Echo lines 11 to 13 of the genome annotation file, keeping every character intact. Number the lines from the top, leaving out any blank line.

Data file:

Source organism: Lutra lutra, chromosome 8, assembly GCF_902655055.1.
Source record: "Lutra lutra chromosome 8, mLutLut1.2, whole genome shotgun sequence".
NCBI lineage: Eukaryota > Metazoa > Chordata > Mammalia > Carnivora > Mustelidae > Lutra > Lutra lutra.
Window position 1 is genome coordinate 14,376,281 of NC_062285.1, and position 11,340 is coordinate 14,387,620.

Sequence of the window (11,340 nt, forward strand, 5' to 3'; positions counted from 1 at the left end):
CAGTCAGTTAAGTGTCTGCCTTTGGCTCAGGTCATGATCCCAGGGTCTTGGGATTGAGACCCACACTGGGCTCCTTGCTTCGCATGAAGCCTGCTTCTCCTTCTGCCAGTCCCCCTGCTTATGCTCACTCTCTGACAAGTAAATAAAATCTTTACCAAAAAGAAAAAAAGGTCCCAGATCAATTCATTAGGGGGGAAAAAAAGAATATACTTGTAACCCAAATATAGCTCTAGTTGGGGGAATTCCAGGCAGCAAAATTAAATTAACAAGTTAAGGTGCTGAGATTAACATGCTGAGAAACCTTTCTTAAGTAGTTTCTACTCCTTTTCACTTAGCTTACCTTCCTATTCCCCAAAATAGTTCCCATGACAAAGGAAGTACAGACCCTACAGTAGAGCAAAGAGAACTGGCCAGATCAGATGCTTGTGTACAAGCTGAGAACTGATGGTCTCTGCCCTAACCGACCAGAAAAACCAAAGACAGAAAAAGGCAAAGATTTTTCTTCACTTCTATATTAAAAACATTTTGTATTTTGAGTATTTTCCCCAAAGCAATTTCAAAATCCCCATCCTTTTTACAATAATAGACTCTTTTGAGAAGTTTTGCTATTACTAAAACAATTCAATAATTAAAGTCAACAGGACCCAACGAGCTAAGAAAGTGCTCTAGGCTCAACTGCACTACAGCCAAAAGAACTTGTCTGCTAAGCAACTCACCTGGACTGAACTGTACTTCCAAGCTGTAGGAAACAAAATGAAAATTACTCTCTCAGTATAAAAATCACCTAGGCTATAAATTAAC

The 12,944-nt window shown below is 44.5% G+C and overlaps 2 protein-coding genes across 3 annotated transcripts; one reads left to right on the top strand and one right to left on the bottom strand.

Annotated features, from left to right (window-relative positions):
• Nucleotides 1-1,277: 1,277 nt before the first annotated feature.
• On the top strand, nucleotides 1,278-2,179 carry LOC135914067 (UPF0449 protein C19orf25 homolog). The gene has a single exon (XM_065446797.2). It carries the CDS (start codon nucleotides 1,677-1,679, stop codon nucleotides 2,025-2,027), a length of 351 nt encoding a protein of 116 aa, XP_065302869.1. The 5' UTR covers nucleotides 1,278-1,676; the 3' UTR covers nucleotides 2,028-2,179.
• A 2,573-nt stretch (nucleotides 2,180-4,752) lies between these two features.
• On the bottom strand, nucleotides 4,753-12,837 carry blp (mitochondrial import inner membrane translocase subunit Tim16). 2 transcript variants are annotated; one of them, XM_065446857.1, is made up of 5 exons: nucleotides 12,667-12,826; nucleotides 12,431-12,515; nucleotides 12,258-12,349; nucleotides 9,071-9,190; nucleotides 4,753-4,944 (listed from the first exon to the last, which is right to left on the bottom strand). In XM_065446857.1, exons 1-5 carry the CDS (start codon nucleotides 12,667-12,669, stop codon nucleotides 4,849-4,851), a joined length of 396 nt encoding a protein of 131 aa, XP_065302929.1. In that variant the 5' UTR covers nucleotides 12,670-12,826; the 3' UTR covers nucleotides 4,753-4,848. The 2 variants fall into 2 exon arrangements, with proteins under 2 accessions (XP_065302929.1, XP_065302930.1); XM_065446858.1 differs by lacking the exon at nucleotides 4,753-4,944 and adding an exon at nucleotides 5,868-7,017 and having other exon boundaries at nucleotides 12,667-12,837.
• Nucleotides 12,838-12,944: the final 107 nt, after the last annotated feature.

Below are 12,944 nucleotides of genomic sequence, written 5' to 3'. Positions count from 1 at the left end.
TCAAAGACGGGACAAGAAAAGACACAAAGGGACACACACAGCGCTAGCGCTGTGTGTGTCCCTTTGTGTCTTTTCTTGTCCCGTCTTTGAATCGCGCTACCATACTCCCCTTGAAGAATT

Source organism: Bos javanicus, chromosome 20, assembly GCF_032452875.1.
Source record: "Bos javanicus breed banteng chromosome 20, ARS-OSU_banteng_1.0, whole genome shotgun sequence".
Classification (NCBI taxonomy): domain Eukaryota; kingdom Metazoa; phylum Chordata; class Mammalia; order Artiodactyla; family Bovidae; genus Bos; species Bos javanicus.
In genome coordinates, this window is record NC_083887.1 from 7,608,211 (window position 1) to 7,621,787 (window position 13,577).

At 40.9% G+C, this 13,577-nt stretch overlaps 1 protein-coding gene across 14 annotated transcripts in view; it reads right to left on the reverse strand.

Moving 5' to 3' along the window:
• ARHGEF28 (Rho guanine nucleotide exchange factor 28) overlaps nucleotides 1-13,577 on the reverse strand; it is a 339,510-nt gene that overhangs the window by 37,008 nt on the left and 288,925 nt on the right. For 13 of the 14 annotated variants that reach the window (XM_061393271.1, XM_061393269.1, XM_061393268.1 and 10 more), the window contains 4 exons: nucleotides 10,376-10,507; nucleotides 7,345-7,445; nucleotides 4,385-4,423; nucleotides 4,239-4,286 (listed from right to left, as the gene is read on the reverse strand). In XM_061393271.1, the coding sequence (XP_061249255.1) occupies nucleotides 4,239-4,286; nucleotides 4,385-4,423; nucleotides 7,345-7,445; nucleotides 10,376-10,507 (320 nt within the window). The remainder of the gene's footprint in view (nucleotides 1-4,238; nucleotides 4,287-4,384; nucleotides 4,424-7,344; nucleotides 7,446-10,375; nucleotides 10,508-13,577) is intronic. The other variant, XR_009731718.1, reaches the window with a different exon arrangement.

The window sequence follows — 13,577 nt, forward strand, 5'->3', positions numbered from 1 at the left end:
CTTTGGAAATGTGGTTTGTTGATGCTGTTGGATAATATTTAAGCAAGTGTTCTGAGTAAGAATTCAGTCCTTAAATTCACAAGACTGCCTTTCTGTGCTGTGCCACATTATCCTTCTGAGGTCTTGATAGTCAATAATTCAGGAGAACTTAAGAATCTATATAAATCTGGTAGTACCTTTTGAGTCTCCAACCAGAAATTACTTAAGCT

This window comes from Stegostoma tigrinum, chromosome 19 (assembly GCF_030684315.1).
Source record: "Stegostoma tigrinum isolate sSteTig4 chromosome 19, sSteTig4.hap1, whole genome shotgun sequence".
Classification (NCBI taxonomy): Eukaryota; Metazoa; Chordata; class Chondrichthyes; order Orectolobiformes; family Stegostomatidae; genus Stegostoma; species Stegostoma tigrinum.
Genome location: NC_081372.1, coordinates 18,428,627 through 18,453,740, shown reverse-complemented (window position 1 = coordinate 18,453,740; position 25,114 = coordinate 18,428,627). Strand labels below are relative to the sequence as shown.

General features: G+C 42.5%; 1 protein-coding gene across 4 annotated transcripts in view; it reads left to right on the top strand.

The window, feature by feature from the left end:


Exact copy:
• A 2,573-nt stretch (nucleotides 2,180-4,752) lies between these two features.
• On the bottom strand, nucleotides 4,753-12,837 carry blp (mitochondrial import inner membrane translocase subunit Tim16). 2 transcript variants are annotated; one of them, XM_065446857.1, is made up of 5 exons: nucleotides 12,667-12,826; nucleotides 12,431-12,515; nucleotides 12,258-12,349; nucleotides 9,071-9,190; nucleotides 4,753-4,944 (listed from the first exon to the last, which is right to left on the bottom strand). In XM_065446857.1, exons 1-5 carry the CDS (start codon nucleotides 12,667-12,669, stop codon nucleotides 4,849-4,851), a joined length of 396 nt encoding a protein of 131 aa, XP_065302929.1. In that variant the 5' UTR covers nucleotides 12,670-12,826; the 3' UTR covers nucleotides 4,753-4,848. The 2 variants fall into 2 exon arrangements, with proteins under 2 accessions (XP_065302929.1, XP_065302930.1); XM_065446858.1 differs by lacking the exon at nucleotides 4,753-4,944 and adding an exon at nucleotides 5,868-7,017 and having other exon boundaries at nucleotides 12,667-12,837.
• Nucleotides 12,838-12,944: the final 107 nt, after the last annotated feature.